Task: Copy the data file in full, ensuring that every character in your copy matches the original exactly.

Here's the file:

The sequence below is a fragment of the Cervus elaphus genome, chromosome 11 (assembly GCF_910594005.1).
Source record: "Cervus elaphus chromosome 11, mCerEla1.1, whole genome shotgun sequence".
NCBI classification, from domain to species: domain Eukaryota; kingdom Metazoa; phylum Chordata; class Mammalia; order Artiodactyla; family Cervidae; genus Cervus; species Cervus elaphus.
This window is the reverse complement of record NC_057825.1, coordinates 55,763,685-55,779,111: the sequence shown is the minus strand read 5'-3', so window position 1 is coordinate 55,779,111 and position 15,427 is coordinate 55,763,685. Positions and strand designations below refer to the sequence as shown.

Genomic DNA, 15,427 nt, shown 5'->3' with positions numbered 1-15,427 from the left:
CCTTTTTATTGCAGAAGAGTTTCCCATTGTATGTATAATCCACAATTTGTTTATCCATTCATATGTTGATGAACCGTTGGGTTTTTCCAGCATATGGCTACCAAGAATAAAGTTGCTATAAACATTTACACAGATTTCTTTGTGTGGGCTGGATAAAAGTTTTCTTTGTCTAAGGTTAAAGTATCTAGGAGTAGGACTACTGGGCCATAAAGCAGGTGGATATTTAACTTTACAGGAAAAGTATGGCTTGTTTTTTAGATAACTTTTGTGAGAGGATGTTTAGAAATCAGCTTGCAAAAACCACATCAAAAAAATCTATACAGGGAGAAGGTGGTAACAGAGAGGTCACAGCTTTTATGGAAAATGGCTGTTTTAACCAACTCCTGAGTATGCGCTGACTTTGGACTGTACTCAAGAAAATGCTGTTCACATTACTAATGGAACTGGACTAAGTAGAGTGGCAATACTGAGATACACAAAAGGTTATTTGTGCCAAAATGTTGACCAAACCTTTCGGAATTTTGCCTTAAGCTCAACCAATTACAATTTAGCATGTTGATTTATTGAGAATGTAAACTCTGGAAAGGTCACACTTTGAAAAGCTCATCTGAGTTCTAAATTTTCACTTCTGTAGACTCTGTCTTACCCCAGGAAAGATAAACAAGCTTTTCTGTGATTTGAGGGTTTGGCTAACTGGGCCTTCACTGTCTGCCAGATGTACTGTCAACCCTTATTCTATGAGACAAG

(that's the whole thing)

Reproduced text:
The sequence below is a fragment of the Cervus elaphus genome, chromosome 11 (assembly GCF_910594005.1).
Source record: "Cervus elaphus chromosome 11, mCerEla1.1, whole genome shotgun sequence".
NCBI classification, from domain to species: domain Eukaryota; kingdom Metazoa; phylum Chordata; class Mammalia; order Artiodactyla; family Cervidae; genus Cervus; species Cervus elaphus.
This window is the reverse complement of record NC_057825.1, coordinates 55,763,685-55,779,111: the sequence shown is the minus strand read 5'-3', so window position 1 is coordinate 55,779,111 and position 15,427 is coordinate 55,763,685. Positions and strand designations below refer to the sequence as shown.

Genomic DNA, 15,427 nt, shown 5'->3' with positions numbered 1-15,427 from the left:
CCTTTTTATTGCAGAAGAGTTTCCCATTGTATGTATAATCCACAATTTGTTTATCCATTCATATGTTGATGAACCGTTGGGTTTTTCCAGCATATGGCTACCAAGAATAAAGTTGCTATAAACATTTACACAGATTTCTTTGTGTGGGCTGGATAAAAGTTTTCTTTGTCTAAGGTTAAAGTATCTAGGAGTAGGACTACTGGGCCATAAAGCAGGTGGATATTTAACTTTACAGGAAAAGTATGGCTTGTTTTTTAGATAACTTTTGTGAGAGGATGTTTAGAAATCAGCTTGCAAAAACCACATCAAAAAAATCTATACAGGGAGAAGGTGGTAACAGAGAGGTCACAGCTTTTATGGAAAATGGCTGTTTTAACCAACTCCTGAGTATGCGCTGACTTTGGACTGTACTCAAGAAAATGCTGTTCACATTACTAATGGAACTGGACTAAGTAGAGTGGCAATACTGAGATACACAAAAGGTTATTTGTGCCAAAATGTTGACCAAACCTTTCGGAATTTTGCCTTAAGCTCAACCAATTACAATTTAGCATGTTGATTTATTGAGAATGTAAACTCTGGAAAGGTCACACTTTGAAAAGCTCATCTGAGTTCTAAATTTTCACTTCTGTAGACTCTGTCTTACCCCAGGAAAGATAAACAAGCTTTTCTGTGATTTGAGGGTTTGGCTAACTGGGCCTTCACTGTCTGCCAGATGTACTGTCAACCCTTATTCTATGAGACAAG